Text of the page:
Cellphone records obtained in the federal investigation of the deadly insurrection at the U.S. Capitol show some members of Congress may have communicated directly with rioters before and during the mayhem, according to reports.
Authorities have collected data from cellphone towers and have found evidence that lawmakers corresponded with supporters of former President Donald Trump who stormed Congress on Jan. 6 in an attempt to overthrow final confirmation of Joe Biden’s election win.
The same data also revealed that someone inside the Trump White House was in communication with a member of the far-right extremist group Proud Boys in the days just before the riot, according to The New York Times, which cited the FBI investigation. Authorities have not revealed the names of those who participated in the phone call nor has it been determined what was discussed.
Meanwhile, law enforcement officials have not directly accused any lawmakers of wrongdoing.
The cellphone data in question was gathered from the electronic devices of suspects who have been arrested in the weeks following the riot, but further investigation is necessary to determine whether they were aided or abetted by persons on the inside.
Although no lawmakers have been implicated, suspicions have emerged around a close friend of freshman Rep. Marjorie Taylor Greene of Georgia who admitted he was among the angry crowd that stormed the building, reports said.
Anthony Aguero recorded himself during the attack and posted the video to Instagram.
CNN’s KFile, known for taking a deeper dive into the social media histories of lawmakers, found instances of Aguero calling Greene “one of my closest friends.”
Authorities have said search warrants would be sought if proof is found that public officials offered assistance to the rioters in any capacity.
Democratic Sen. Sheldon Whitehouse of Rhode Island has called on the Senate Ethics Committee to supplement the FBI investigation, saying he wanted to make sure this isn’t an investigation that is limited to the individuals who assaulted and entered the Capitol on Jan. 6, alluding to the “potential culpability by members of Congress,” CNN reported.
The FBI has also announced the creation of a cellphone “exclusion list” that differentiates the mobile devices of legislators from those that were not authorized to be in the Capitol on the day of the riot.
Earlier this week, during a Senate Judiciary Committee hearing into Jan. 6 security failures, Republican Sens. Mike Lee of Utah and Josh Hawley of Missouri suggested the bureau might have overstepped its authority by obtaining cellphone data as part of its investigation, according to CNN.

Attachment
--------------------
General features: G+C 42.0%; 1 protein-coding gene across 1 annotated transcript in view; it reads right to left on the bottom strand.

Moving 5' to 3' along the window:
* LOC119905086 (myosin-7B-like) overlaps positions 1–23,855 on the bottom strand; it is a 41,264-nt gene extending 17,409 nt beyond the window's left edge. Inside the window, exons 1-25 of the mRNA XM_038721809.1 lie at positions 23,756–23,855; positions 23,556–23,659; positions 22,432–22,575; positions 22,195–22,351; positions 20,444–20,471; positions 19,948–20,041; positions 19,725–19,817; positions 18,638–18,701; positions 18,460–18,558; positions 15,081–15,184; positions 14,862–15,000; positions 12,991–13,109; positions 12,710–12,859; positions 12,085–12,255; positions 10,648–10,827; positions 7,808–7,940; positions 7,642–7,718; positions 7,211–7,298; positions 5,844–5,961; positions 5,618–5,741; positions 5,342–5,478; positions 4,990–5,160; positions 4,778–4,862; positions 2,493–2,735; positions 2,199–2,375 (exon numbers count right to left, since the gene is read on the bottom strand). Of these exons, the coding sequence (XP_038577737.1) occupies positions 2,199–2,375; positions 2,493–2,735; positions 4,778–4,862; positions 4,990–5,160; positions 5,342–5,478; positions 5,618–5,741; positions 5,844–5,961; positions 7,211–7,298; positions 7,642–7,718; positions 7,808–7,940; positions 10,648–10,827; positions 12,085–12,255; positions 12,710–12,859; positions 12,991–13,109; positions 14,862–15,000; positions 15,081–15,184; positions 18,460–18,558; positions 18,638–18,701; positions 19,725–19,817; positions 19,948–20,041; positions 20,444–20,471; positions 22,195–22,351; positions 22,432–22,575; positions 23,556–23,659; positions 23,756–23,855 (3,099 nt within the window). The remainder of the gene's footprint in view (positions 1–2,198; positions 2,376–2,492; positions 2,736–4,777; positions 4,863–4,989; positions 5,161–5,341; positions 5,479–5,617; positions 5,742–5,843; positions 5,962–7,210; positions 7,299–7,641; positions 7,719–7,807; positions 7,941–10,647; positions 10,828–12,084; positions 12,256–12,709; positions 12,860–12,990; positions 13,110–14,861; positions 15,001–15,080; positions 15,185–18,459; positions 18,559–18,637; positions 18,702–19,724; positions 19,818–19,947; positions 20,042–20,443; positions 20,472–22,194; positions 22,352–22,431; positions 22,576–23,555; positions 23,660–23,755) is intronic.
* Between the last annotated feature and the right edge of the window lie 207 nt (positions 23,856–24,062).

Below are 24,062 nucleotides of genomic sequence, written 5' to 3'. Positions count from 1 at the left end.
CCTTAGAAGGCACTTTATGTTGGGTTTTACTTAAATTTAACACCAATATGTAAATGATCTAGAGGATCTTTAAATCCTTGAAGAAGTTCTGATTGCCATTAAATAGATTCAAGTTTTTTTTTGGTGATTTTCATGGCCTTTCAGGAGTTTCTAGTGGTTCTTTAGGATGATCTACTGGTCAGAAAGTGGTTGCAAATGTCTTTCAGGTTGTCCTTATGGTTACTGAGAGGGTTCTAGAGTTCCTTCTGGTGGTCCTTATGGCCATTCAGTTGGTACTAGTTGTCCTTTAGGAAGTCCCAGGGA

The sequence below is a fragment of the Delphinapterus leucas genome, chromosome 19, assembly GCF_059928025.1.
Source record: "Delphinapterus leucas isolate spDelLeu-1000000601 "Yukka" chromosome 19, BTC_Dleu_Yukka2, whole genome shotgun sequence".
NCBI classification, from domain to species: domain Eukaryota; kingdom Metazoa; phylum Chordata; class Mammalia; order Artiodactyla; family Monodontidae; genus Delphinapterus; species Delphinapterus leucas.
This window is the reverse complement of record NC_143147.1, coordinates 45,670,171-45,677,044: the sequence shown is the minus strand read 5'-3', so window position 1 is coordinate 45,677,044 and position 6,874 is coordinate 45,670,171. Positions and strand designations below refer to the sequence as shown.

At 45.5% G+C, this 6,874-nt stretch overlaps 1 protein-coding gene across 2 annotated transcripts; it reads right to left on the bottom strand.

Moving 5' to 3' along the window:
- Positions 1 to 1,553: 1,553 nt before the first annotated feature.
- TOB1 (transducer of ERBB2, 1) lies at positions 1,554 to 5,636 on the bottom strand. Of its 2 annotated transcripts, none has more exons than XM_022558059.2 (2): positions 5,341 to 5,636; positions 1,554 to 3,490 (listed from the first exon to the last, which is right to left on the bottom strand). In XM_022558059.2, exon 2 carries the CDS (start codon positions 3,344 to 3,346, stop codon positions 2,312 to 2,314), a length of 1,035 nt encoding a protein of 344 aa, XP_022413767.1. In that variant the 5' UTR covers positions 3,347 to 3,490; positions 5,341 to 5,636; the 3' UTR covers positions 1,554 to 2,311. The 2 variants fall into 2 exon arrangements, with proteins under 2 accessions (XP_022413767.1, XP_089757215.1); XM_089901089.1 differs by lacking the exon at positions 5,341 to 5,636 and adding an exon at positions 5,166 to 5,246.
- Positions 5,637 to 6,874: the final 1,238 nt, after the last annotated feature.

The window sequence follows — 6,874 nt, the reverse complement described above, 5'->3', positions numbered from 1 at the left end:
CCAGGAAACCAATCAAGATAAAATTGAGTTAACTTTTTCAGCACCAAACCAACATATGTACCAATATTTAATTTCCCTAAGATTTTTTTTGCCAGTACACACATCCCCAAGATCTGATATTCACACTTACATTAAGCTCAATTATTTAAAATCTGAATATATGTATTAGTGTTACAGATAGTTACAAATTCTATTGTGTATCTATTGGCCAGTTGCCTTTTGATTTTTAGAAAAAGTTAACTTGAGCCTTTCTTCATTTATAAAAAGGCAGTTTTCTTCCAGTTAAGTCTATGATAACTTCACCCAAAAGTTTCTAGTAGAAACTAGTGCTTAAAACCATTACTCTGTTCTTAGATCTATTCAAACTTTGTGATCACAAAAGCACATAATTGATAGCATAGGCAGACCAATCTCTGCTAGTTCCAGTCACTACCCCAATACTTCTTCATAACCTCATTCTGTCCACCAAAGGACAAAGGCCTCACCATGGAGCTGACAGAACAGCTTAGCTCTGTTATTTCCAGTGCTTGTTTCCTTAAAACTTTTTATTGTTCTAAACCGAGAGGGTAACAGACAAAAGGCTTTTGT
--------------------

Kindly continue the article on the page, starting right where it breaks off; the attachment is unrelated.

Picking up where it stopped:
The Jan. 6 riot, which left five dead, was sparked by months of false claims by Trump and others in the GOP who spread the notion that widespread voter fraud got Biden elected and cheated the incumbent out of a second term.
Hawley, who was photographed on the day of the riot greeting Trump supporters with a raised fist outside the Capitol, objected to the Electoral College results in Pennsylvania and voted to undo millions of votes cast for Biden to presumably deliver a last-minute victory to Trump.
In the days immediately following the uprising, some Congress members expressed suspicions about whether some of their colleagues had played a direct role in planning the attack.
Staff for Massachusetts Rep. Ayanna Pressley reported that emergency panic buttons were inexplicably removed from her office that day, presumably so help couldn’t be called — although no proof of a conspiracy has been uncovered.
An investigation has also been launched into suspected tours that were given to Trump supporters at the Capitol the day before the insurrection, Ohio Democrat Tim Ryan announced, but so far the Justice Department has declined to name anyone involved.
The questions about the tours were first raised when Rep. Mikie Sherrill, D-N.J., claimed during a Facebook Live broadcast that she observed some Republicans in Congress giving the groups “reconnaissance” of the Capitol.
Sherrill joined numerous other lawmakers who called the tours highly unusual because the Capitol had been closed to the public throughout the pandemic.
“The visitors encountered by some of the Members of Congress on this letter appeared to be associated with the rally at the White House the following day,” their statement read.
Further, Sherrill wrote: “Members of the group that attacked the Capitol seemed to have an unusually detailed knowledge of the layout of the Capitol Complex ...”
Sherrill’s allegations came the same night that New York Rep. Alexandria Ocasio-Cortez addressed constituents on an Instagram Live video expressing her fear that some of her Republican colleagues would have disclosed her location during the insurrection Jan. 6.
“I myself did not even feel safe going to that extraction point, because there were QAnon and white supremacist sympathizers and frankly white supremacist members of Congress in that extraction point, who I know and who I had felt would disclose my location and allow me to, who would create opportunities to allow me to be hurt, kidnapped, etc.,” she said.
Rep. Lauren Boebert, an outspoken Trump loyalist, was forced to deny allegations that she was involved in any plot or conspiracy amid claims that she live-tweeted House Speaker Nancy Pelosi’s movements as rioters stormed the building.
Fellow lawmakers have called for Boebert to resign.
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